“Obamacare authorizes at least 11 regulations that will have a significant economic impact on small businesses, including mandatory labeling for restaurant menus and vending machines [caloric content, nutritional value labels] and payment systems policies, among others. The total bill will be $1.9 billion for small companies, according to the federal governmentÂ’s public numbers.”

So where does the money go? Doesn’t matter. We don’t have it. We are spending twice as much as we are, quote, unquote, saving. Two and a half times what we’re taking in is one way to look at it. I’m running out of ways to characterize what a disaster it is. It’s like some of my golf shots. You know, folks, I sometimes hit golf shots that are so bad, I couldn’t do it if I tried. And that’s what we’re talking about. You couldn’t screw something up like this as bad as they have if they were trying to. Literally. I hit golf shots that people playing with me said, “Could you do that again on purpose?”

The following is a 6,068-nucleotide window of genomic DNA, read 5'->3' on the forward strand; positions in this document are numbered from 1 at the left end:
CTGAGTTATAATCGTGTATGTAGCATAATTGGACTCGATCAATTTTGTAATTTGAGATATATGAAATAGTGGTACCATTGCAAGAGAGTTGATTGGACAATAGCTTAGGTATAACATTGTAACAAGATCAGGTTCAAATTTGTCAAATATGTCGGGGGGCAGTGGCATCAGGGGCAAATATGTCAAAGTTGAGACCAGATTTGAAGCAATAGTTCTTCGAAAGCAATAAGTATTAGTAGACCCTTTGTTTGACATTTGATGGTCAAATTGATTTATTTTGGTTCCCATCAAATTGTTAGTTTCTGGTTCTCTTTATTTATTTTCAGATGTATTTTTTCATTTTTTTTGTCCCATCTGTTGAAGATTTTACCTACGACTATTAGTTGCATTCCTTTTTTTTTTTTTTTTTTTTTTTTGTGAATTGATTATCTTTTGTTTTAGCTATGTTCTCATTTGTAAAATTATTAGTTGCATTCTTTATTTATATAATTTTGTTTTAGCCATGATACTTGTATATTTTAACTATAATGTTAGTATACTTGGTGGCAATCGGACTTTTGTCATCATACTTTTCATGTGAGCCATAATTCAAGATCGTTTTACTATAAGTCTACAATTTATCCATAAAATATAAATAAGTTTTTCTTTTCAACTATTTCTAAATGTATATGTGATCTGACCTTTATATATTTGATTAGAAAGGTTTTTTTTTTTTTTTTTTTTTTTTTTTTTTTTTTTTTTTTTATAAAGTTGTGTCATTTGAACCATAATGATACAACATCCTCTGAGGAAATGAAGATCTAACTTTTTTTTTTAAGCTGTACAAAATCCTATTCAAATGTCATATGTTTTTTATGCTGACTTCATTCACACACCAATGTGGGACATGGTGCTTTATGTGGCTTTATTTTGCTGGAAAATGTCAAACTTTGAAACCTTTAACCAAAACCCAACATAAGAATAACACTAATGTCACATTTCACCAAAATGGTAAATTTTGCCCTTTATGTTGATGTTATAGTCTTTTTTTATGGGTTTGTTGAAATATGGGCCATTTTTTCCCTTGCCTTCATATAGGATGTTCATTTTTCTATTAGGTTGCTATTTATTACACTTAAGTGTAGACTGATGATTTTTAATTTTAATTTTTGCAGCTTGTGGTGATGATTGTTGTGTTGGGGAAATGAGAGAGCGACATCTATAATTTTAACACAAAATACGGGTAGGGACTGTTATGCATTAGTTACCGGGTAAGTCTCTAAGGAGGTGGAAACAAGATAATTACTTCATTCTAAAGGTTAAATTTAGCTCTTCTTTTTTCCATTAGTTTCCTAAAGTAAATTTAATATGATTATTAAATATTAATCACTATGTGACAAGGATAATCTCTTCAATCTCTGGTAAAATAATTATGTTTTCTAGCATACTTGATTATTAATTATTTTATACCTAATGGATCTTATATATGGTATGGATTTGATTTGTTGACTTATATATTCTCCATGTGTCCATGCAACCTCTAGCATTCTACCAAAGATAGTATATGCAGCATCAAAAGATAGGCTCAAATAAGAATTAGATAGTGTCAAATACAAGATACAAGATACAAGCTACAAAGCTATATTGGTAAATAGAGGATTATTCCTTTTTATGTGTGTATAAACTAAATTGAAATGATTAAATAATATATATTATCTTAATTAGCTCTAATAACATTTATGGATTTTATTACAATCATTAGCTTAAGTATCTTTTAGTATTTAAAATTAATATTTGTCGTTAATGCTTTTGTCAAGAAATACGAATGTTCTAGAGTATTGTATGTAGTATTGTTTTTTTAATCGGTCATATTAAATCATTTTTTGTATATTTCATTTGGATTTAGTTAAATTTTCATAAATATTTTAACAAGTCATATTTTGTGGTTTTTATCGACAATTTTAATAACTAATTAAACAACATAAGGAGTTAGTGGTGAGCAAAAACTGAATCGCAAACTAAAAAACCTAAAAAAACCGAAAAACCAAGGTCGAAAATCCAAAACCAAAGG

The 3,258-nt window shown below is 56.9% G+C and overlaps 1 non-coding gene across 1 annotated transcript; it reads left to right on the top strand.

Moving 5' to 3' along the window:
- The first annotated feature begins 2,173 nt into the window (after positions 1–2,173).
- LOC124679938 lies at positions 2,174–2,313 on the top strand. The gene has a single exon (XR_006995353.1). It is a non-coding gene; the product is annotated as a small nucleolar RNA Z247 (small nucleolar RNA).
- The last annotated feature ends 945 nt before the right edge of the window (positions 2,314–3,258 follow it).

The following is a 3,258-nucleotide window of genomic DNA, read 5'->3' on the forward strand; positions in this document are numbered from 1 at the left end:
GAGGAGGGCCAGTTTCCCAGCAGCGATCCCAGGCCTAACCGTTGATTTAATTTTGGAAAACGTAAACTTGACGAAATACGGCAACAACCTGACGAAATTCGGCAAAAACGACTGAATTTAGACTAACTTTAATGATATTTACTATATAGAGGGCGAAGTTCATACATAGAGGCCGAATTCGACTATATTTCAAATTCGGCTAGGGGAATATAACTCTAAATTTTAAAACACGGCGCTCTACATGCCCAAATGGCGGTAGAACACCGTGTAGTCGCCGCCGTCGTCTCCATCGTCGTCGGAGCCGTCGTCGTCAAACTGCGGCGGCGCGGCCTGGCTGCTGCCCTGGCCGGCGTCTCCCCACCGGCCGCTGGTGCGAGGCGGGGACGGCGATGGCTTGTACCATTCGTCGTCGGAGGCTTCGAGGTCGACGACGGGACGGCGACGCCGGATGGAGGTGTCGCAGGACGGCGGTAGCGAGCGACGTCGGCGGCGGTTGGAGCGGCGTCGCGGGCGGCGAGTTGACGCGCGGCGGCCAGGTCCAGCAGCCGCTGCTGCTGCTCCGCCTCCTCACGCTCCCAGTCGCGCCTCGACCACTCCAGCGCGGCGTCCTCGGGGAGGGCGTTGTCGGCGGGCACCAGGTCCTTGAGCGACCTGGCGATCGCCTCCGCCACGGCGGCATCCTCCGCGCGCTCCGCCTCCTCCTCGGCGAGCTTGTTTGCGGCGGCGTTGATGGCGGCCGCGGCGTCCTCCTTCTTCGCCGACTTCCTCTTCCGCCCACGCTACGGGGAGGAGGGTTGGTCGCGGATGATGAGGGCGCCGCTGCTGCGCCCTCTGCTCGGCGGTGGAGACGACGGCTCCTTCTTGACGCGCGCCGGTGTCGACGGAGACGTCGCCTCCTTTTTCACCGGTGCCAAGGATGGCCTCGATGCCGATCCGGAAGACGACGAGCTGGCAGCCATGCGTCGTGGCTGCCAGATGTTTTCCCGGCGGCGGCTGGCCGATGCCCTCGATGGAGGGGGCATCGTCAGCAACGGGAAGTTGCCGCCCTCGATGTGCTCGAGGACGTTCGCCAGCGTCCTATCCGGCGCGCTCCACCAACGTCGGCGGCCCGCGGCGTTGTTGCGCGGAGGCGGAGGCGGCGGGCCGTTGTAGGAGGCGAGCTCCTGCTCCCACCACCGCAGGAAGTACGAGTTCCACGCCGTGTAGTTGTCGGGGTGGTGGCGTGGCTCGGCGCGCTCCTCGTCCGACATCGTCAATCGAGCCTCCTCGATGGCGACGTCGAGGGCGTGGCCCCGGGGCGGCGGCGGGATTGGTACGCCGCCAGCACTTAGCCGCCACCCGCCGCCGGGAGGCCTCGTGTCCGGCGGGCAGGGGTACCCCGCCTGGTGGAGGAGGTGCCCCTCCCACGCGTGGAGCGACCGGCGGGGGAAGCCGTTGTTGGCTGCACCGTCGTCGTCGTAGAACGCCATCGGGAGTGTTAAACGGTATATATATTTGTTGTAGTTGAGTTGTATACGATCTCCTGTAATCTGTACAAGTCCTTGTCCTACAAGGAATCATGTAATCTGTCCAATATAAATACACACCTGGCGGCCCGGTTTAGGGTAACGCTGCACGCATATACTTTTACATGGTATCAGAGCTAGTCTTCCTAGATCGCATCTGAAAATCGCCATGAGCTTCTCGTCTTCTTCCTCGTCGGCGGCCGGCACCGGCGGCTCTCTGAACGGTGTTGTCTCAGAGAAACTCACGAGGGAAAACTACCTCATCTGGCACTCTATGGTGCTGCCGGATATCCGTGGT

“No. I don’t have any idea what I did in the first place.” I mean, the ball goes places that physics says it’s not possible for it to go. Like a shot that ends up behind you that never hits the ground. “Could you do that every shot, Rush? I mean that might be a good way to approach the green if you got a trap –” I can do it when I’m not trying. That’s what these people are doing. Screwing it up so bad that it’s happening when they’re not even trying to.